Calculating Distance Lab


In this lab, you will write methods to calculate the distance of various neighbors from each other. Once again, let's assume that the $x$ coordinates represent avenues of a neighbor, the $y$ coordinates represent streets. We will also assume that the distance between each street and the distance between each avenue is the same.

We will work up to a function called nearest_neighbors that given a neighbor, finds the other neighbors who are closest.

Getting Started

Let's declare a variable neighbors and assign it to a list of dictionaries, each representing the location of a neighbor.

neighbors = [{'name': 'Fred', 'avenue': 4, 'street': 8}, {'name': 'Suzie', 'avenue': 1, 'street': 11}, 
             {'name': 'Bob', 'avenue': 5, 'street': 8}, {'name': 'Edgar', 'avenue': 6, 'street': 13},
             {'name': 'Steven', 'avenue': 3, 'street': 6}, {'name': 'Natalie', 'avenue': 5, 'street': 4}]

Press shift + enter to run the code in the gray boxes.

fred = neighbors[0]
natalie = neighbors[5]

We'll also plot our neighbors, to get a sense of our data.

import plotly

trace0 = dict(x=list(map(lambda neighbor: neighbor['avenue'],neighbors)), 
              y=list(map(lambda neighbor: neighbor['street'],neighbors)),
              text=list(map(lambda neighbor: neighbor['name'],neighbors)),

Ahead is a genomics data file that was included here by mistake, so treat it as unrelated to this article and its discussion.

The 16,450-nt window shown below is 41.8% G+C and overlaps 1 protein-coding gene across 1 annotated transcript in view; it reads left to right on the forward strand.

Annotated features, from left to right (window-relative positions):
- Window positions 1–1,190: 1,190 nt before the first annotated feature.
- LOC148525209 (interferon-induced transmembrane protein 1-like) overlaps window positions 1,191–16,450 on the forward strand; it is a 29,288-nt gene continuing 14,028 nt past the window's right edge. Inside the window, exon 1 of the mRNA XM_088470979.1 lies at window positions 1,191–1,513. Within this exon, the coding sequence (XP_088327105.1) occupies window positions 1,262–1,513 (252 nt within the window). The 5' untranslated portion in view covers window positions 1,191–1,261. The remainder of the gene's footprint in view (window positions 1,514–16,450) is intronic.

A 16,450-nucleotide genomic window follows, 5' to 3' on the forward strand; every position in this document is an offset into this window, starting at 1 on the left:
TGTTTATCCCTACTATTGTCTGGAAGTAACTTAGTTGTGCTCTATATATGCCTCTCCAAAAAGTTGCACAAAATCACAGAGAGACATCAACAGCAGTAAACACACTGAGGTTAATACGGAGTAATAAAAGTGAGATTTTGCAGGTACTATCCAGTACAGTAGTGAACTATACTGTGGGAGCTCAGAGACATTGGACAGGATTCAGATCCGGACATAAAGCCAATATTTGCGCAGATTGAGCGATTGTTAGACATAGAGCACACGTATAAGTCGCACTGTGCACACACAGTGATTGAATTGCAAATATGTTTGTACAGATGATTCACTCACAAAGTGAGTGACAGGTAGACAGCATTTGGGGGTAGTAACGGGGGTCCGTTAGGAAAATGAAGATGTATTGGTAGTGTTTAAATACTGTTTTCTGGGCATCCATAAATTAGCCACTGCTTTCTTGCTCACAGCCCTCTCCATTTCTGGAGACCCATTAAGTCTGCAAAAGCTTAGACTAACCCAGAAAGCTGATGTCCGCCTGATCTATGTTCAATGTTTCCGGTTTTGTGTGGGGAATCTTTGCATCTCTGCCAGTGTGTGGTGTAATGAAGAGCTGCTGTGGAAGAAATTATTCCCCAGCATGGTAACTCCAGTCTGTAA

plotly.offline.iplot(dict(data=[trace0], layout={'xaxis': {'dtick': 1}, 'yaxis': {'dtick': 1}}))

We'll start by focusing on the neighbors Fred and Natalie, and points (4, 8) and (5, 4) respectively.

Calculating the sides of the triangle

Remember that to calculate the distance, we draw a diagonal line between the two points, form a right triangle around the diagonal line, and then use the Pythagorean Theorem to calculate the hypotenuse of the triangle, that is the distance. Let's start with imagining we formed a right triangle around the two points and now can move onto calculating the legs of our right triangle.

Write a function called street_distance that calculates how far in streets two neighbors are from each other. So for example, with Natalie at street 4, and Fred at street 8, our street_distance function should return the number 4.

def street_distance(first_neighbor, second_neighbor):

Now execute the code below. As you can see from the comment to the right, the expected returned street distance is $4$.

street_distance(fred, natalie) # 4

Write a function called avenue_distance that calculates how far in avenues two neighbors are from each other. The distance should always be positive.

def avenue_distance(first_neighbor, second_neighbor):
avenue_distance(fred, natalie) #  1

Calculating the distance

Now let's begin writing functions involved with calculating that hypotenuse of our right triangle. Using the Pythagorean Theorem, $a^2 + b^2 = c^2 $, write a function called distance_between_neighbors_squared that calculates $c^2$, the length of the hypotenuse squared.

def distance_between_neighbors_squared(first_neighbor, second_neighbor):
distance_between_neighbors_squared(fred, natalie) # 17